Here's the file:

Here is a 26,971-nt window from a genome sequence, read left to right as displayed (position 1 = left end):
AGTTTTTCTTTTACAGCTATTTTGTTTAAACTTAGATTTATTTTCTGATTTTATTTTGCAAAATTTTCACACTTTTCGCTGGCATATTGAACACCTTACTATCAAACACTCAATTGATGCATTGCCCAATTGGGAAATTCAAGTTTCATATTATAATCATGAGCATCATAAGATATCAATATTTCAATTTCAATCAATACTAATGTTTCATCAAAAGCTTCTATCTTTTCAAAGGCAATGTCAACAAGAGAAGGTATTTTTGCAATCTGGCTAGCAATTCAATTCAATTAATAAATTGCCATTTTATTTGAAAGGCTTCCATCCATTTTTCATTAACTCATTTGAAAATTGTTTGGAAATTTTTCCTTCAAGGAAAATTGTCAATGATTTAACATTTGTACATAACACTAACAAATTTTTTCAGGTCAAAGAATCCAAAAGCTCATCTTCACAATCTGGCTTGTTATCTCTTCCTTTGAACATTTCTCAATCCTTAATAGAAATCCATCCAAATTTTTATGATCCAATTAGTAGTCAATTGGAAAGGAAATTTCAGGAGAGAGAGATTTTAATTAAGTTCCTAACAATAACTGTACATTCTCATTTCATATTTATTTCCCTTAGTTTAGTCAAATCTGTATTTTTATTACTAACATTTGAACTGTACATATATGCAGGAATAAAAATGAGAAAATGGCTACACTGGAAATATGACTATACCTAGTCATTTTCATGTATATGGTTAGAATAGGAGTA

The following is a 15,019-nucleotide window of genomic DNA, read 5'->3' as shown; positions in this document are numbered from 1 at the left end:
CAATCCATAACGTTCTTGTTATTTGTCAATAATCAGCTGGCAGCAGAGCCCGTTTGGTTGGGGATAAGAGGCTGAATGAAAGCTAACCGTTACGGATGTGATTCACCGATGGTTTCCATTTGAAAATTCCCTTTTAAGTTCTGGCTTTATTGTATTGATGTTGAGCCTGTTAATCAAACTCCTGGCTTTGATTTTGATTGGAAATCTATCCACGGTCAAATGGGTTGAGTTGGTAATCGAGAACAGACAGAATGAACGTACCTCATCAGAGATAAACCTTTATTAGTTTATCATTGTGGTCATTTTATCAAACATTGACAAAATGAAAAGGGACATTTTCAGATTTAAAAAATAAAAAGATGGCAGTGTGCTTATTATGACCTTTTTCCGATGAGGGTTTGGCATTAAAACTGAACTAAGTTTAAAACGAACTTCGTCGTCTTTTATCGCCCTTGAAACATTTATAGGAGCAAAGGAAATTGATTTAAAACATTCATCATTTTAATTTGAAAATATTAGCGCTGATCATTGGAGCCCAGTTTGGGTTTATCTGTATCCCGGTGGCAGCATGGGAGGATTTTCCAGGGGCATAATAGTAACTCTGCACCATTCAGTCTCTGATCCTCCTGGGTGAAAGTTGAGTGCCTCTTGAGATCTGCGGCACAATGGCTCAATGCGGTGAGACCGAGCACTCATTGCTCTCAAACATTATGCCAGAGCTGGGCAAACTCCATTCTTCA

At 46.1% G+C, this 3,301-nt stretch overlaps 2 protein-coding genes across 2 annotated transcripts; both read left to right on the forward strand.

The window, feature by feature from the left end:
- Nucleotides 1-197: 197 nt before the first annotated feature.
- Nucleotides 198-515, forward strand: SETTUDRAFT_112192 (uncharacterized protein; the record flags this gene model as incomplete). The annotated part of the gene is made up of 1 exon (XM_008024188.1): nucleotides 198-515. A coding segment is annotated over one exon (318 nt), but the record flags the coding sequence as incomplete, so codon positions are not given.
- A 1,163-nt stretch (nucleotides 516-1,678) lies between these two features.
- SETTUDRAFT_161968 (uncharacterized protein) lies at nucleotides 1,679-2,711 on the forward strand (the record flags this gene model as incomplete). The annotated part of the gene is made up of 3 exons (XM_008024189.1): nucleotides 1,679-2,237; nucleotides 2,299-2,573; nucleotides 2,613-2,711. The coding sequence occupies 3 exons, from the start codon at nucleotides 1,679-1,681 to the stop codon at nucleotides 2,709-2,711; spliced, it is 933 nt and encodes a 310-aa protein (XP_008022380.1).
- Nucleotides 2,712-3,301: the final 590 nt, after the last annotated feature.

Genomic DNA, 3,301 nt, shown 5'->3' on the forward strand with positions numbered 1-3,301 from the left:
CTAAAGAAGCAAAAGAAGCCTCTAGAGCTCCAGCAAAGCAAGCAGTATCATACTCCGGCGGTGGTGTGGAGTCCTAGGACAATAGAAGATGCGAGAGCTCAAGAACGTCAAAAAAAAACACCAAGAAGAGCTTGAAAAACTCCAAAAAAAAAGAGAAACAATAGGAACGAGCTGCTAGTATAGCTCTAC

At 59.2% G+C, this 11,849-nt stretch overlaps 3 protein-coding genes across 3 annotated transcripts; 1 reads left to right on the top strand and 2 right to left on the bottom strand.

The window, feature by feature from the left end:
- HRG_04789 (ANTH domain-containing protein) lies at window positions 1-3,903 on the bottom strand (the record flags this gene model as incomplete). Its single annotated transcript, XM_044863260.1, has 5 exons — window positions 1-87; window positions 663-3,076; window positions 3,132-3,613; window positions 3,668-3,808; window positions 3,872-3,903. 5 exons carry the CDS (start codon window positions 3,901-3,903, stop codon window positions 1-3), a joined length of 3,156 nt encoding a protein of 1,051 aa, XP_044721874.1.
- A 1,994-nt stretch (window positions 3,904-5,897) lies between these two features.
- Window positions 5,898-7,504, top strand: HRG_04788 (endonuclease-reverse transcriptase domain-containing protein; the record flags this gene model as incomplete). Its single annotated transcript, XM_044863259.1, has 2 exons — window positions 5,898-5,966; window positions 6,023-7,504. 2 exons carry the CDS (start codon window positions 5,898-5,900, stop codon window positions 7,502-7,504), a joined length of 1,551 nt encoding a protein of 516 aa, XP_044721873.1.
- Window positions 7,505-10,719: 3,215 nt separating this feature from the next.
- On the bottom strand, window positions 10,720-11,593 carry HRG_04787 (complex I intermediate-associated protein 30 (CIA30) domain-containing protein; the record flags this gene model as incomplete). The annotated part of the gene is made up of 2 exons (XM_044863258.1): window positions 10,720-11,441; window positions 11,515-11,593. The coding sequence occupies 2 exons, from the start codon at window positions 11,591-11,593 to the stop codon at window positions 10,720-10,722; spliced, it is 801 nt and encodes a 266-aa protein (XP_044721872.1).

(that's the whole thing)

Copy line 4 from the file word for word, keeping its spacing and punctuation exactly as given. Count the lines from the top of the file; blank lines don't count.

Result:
CAATCCATAACGTTCTTGTTATTTGTCAATAATCAGCTGGCAGCAGAGCCCGTTTGGTTGGGGATAAGAGGCTGAATGAAAGCTAACCGTTACGGATGTGATTCACCGATGGTTTCCATTTGAAAATTCCCTTTTAAGTTCTGGCTTTATTGTATTGATGTTGAGCCTGTTAATCAAACTCCTGGCTTTGATTTTGATTGGAAATCTATCCACGGTCAAATGGGTTGAGTTGGTAATCGAGAACAGACAGAATGAACGTACCTCATCAGAGATAAACCTTTATTAGTTTATCATTGTGGTCATTTTATCAAACATTGACAAAATGAAAAGGGACATTTTCAGATTTAAAAAATAAAAAGATGGCAGTGTGCTTATTATGACCTTTTTCCGATGAGGGTTTGGCATTAAAACTGAACTAAGTTTAAAACGAACTTCGTCGTCTTTTATCGCCCTTGAAACATTTATAGGAGCAAAGGAAATTGATTTAAAACATTCATCATTTTAATTTGAAAATATTAGCGCTGATCATTGGAGCCCAGTTTGGGTTTATCTGTATCCCGGTGGCAGCATGGGAGGATTTTCCAGGGGCATAATAGTAACTCTGCACCATTCAGTCTCTGATCCTCCTGGGTGAAAGTTGAGTGCCTCTTGAGATCTGCGGCACAATGGCTCAATGCGGTGAGACCGAGCACTCATTGCTCTCAAACATTATGCCAGAGCTGGGCAAACTCCATTCTTCA